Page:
Understanding drawers

The single most important part of understanding how Odin's drawing system works, is understanding the drawing chain. In Odin, any single property is not drawn by a single drawer; instead each property has many drawers assigned to it. When Odin is told to draw a property (using either InspectorProperty.Draw or InspectorUtilities.DrawProperty), it fetches the drawer chain for that property, and then invokes only the first drawer in the chain.

Note that there is a difference between what Odin calls a property - an inspector property, if you will - and C#'s concept of properties with getters and setters. Properties in Odin are more complex than that, and represent the general concept of a "thing" in the inspector - an int field, a button for a method, a list. To keep things simple, whenever the word 'property' is used in this section, it will mean 'Odin inspector property' rather than 'C# property', unless specifically stated otherwise. You can find more details on properties in the section The property system.

That drawer may then at some point decide to call the next drawer in the chain, and thus the drawing call propagates down the chain of drawers until either there are no more drawers left (prompting a somewhat deceptive message that there are no drawers defined for that type - worded like that for simplicity's sake), or a drawer decides not to call the next drawer in line.

To demonstrate, let's look at the drawer chain for the simplest of properties: an int field. We can easily inspect the drawer chain for any member by decorating the member with the [ShowDrawerChain] attribute, like so:

public class MyMonoBehaviour : MonoBehaviour
{
    [ShowDrawerChain]
    public int intField;
}

This will give a result approximately like this:

The [ShowDrawerChain] attribute is excellent for getting an overview over which drawers are being used to draw a given attribute, and for determining which order drawers are called in.

If you're following along, and don't get the exact same list of drawers as in the picture, that's okay. Odin changes sometimes, and drawers may appear in or disappear from the chain as patches and tweaks roll out - this image was taken in a working copy of 1.0.5.0. Your drawer chain should at the very least, however, look roughly like this. So, let's take a look at what's going on, here.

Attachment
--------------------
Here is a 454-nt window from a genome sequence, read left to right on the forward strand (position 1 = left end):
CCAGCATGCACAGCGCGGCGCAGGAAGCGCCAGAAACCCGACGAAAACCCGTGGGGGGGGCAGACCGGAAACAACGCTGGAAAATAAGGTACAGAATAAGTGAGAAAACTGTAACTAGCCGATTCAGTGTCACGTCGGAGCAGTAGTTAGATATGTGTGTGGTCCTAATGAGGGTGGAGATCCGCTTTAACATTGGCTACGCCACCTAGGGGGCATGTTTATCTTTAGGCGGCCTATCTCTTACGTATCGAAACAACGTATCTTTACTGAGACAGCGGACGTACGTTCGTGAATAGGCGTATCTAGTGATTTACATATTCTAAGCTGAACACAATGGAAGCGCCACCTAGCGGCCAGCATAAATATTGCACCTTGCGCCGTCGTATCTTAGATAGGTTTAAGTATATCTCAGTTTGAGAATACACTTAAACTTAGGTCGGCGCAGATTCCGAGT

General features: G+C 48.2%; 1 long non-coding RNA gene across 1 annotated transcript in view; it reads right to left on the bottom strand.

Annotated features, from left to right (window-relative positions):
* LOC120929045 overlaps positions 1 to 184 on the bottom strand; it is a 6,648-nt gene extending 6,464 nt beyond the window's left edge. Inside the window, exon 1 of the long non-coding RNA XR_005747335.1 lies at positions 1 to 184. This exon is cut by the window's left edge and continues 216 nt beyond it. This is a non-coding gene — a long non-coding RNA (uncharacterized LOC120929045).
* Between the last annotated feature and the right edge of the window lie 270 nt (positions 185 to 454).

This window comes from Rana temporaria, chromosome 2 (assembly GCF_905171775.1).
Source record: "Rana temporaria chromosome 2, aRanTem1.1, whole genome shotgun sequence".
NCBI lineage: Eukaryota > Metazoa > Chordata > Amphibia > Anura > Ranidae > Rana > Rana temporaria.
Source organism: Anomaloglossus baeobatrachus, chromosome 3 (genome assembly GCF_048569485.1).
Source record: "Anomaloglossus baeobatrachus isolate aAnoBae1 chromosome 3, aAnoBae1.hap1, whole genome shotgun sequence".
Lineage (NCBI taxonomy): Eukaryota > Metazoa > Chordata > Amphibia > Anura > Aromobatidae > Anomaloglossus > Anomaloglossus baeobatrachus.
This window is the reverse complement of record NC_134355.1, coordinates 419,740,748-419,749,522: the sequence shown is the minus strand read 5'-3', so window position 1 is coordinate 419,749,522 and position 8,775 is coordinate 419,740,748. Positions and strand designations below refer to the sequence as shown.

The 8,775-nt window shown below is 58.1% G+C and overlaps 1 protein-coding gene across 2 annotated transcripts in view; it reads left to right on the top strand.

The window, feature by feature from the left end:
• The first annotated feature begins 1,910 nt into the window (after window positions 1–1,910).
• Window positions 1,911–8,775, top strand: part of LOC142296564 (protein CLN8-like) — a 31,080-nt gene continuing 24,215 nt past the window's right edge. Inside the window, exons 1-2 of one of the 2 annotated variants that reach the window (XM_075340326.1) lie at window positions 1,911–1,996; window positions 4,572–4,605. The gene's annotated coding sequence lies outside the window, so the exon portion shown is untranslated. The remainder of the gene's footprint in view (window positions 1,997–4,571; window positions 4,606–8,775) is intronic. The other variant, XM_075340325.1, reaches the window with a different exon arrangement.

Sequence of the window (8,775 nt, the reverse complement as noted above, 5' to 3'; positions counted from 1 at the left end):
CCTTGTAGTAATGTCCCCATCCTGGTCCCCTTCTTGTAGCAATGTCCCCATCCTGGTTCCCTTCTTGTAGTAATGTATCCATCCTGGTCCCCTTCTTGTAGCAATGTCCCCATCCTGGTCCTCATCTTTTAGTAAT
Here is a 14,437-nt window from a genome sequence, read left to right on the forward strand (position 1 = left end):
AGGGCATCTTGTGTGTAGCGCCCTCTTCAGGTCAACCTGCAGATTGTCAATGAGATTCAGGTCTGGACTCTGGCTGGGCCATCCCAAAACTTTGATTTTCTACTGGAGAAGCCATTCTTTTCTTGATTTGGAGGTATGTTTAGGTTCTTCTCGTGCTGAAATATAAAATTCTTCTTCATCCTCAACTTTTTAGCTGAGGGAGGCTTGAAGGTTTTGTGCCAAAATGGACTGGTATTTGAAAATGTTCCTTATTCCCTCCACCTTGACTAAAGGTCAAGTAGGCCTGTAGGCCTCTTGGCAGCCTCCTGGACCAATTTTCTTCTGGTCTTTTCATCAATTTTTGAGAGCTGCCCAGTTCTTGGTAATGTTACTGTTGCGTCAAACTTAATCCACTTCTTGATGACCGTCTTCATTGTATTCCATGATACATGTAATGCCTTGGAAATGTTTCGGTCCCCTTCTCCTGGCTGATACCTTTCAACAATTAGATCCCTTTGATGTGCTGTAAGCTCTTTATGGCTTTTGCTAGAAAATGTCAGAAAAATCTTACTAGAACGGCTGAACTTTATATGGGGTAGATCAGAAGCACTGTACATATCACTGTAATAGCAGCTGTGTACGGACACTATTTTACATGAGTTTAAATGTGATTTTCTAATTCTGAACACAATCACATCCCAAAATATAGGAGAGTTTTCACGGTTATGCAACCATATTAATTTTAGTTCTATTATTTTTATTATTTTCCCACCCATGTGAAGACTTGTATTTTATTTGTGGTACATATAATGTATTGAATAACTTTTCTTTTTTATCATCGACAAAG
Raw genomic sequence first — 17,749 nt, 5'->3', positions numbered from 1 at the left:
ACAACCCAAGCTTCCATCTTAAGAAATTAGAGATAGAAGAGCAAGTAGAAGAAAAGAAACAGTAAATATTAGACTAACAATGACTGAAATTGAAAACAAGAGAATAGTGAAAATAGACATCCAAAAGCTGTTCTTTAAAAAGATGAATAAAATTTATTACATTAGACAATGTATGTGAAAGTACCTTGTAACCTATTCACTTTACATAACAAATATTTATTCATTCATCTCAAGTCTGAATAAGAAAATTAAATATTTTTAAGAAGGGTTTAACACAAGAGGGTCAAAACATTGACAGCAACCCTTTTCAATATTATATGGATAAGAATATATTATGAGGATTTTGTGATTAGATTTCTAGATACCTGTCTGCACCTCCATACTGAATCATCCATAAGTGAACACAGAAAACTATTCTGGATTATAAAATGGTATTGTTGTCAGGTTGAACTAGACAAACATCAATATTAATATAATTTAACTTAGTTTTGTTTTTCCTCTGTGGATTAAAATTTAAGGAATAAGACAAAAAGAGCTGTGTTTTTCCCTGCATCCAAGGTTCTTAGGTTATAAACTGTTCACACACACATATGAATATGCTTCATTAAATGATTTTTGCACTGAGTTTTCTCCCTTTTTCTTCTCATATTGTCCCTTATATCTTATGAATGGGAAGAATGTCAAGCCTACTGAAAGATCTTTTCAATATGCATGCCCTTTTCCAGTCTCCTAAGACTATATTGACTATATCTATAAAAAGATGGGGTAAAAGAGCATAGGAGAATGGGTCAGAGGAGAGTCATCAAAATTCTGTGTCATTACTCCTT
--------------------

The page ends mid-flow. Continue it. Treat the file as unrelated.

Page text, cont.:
First off, we can see the ShowDrawerChainAttributeDrawer at the top - the first drawer in the chain. What this drawer does is very simple - it fetches the drawer chain for the property being drawn, renders some GUI for the drawer chain (which we're looking at right now), and then it calls the next drawer in line, which here is PropertyContextMenuDrawer<int>.

PropertyContextMenuDrawer<int> actually doesn't do any drawing at all - it merely calls the next drawer in line immediately, and then checks for right-click events in the property's area to determine whether to show a context menu.

Then comes the PrimitiveValueConflictDrawer<int>, which is in the chain of all types that can have "primitive" value conflicts (IE, differing numbers or strings, etc). It checks for a value conflict on the property, which can happen when there are many selected objects, and if there is a conflict, it does things like enabling EditorGUI.showMixedValue before calling the next drawer in line, so that you get the visual appearance of a value conflict.

And finally, of course, there is the Int32Drawer, which is very simple, and merely draws the int value itself.

Now let's try an interesting and instructive trick:

public class MyMonoBehaviour : MonoBehaviour
{
    [HideInInspector]
    [ShowDrawerChain]
    public int intField;
}

As you can see, we've added the [HideInInspector] attribute to the member, which is a Unity attribute that Odin supports, which prevents properties from showing up in the inspector. And sure enough, the Int Field property is no longer being shown - but the drawer chain is still being shown for it - what's going on, here?

The answer can (as is often the case) be seen in the drawer chain. Adding [HideInInspector] has introduced a new drawer into our chain, the HideInInspectorAttributeDrawer. This drawer is extremely simple. In fact, it's a drawer that does nothing at all - it doesn't even call the next drawer in the chain. This results in the property itself not being drawn, as nothing from PropertyContextMenuDrawer and down is even being called!

However, as we can see by the numbers to the right of each drawer in the chain, drawers are ordered by priority. HideInInspectorAttributeDrawer has a very high priority, but not as high as ShowDrawerChainAttributeDrawer, so the drawer chain will be rendered before [HideInInspector] cuts off the drawer chain.

Having the drawing system arranged like this is extremely convenient. It makes it trivial to insert custom wrapping logic or extra drawing anywhere in the process of drawing a property, or to simply take over the drawing entirely at any point one wishes.

So how do we define a drawer, and how do we specify where exactly it applies and where it belongs in the drawing chain? That's the subject of the next section, Drawer types.